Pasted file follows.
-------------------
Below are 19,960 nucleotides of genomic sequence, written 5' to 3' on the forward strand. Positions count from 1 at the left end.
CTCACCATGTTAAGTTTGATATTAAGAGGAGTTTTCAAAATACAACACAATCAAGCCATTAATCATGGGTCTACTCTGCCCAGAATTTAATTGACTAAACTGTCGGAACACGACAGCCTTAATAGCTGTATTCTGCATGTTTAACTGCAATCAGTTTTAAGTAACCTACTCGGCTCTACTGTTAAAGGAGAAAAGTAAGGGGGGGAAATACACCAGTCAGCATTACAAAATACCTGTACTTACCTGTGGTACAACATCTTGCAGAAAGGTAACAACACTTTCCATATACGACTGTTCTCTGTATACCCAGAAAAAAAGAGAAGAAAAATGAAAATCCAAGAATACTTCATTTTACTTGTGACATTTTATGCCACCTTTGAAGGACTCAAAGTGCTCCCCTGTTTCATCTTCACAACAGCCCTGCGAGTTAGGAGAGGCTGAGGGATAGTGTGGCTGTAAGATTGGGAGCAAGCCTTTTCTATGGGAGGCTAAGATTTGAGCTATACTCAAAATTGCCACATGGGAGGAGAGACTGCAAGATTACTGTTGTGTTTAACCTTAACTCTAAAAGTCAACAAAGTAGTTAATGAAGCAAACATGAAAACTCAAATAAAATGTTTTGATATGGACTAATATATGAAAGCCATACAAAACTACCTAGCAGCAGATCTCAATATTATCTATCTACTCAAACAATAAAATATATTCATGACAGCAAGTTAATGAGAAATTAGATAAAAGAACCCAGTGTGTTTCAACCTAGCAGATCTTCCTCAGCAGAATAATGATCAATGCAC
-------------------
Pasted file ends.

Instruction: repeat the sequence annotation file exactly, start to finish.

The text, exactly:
Below are 19,960 nucleotides of genomic sequence, written 5' to 3' on the forward strand. Positions count from 1 at the left end.
CTCACCATGTTAAGTTTGATATTAAGAGGAGTTTTCAAAATACAACACAATCAAGCCATTAATCATGGGTCTACTCTGCCCAGAATTTAATTGACTAAACTGTCGGAACACGACAGCCTTAATAGCTGTATTCTGCATGTTTAACTGCAATCAGTTTTAAGTAACCTACTCGGCTCTACTGTTAAAGGAGAAAAGTAAGGGGGGGAAATACACCAGTCAGCATTACAAAATACCTGTACTTACCTGTGGTACAACATCTTGCAGAAAGGTAACAACACTTTCCATATACGACTGTTCTCTGTATACCCAGAAAAAAAGAGAAGAAAAATGAAAATCCAAGAATACTTCATTTTACTTGTGACATTTTATGCCACCTTTGAAGGACTCAAAGTGCTCCCCTGTTTCATCTTCACAACAGCCCTGCGAGTTAGGAGAGGCTGAGGGATAGTGTGGCTGTAAGATTGGGAGCAAGCCTTTTCTATGGGAGGCTAAGATTTGAGCTATACTCAAAATTGCCACATGGGAGGAGAGACTGCAAGATTACTGTTGTGTTTAACCTTAACTCTAAAAGTCAACAAAGTAGTTAATGAAGCAAACATGAAAACTCAAATAAAATGTTTTGATATGGACTAATATATGAAAGCCATACAAAACTACCTAGCAGCAGATCTCAATATTATCTATCTACTCAAACAATAAAATATATTCATGACAGCAAGTTAATGAGAAATTAGATAAAAGAACCCAGTGTGTTTCAACCTAGCAGATCTTCCTCAGCAGAATAATGATCAATGCAC